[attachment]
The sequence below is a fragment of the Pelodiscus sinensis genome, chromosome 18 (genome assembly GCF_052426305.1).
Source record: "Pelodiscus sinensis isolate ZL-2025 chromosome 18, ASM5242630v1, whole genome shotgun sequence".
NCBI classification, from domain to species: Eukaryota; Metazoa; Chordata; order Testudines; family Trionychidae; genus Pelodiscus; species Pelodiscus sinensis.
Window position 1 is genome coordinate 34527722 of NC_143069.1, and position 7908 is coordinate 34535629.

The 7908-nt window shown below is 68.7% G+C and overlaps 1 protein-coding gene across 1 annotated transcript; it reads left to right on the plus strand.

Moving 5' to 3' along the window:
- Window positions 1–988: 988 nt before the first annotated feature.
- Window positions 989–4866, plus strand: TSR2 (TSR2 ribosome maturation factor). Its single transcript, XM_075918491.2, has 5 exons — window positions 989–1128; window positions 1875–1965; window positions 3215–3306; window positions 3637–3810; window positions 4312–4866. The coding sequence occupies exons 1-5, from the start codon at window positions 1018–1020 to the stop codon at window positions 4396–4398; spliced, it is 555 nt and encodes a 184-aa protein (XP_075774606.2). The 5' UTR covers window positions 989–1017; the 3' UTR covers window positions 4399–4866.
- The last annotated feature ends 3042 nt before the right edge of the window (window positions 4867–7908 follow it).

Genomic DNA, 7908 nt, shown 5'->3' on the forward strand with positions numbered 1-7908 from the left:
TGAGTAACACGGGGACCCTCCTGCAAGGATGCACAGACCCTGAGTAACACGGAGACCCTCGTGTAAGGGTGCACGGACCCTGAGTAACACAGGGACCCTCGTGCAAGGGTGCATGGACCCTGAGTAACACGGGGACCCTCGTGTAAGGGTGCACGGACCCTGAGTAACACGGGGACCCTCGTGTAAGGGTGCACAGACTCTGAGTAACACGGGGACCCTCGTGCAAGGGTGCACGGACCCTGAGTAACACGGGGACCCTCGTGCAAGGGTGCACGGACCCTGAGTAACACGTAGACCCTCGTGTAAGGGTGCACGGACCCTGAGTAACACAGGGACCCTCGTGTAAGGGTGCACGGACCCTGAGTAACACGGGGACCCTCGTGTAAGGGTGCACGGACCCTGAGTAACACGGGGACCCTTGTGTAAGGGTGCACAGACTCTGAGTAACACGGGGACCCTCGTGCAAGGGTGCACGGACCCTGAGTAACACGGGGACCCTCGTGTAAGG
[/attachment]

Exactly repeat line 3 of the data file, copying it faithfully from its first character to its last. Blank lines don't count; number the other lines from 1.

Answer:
NCBI classification, from domain to species: Eukaryota; Metazoa; Chordata; order Testudines; family Trionychidae; genus Pelodiscus; species Pelodiscus sinensis.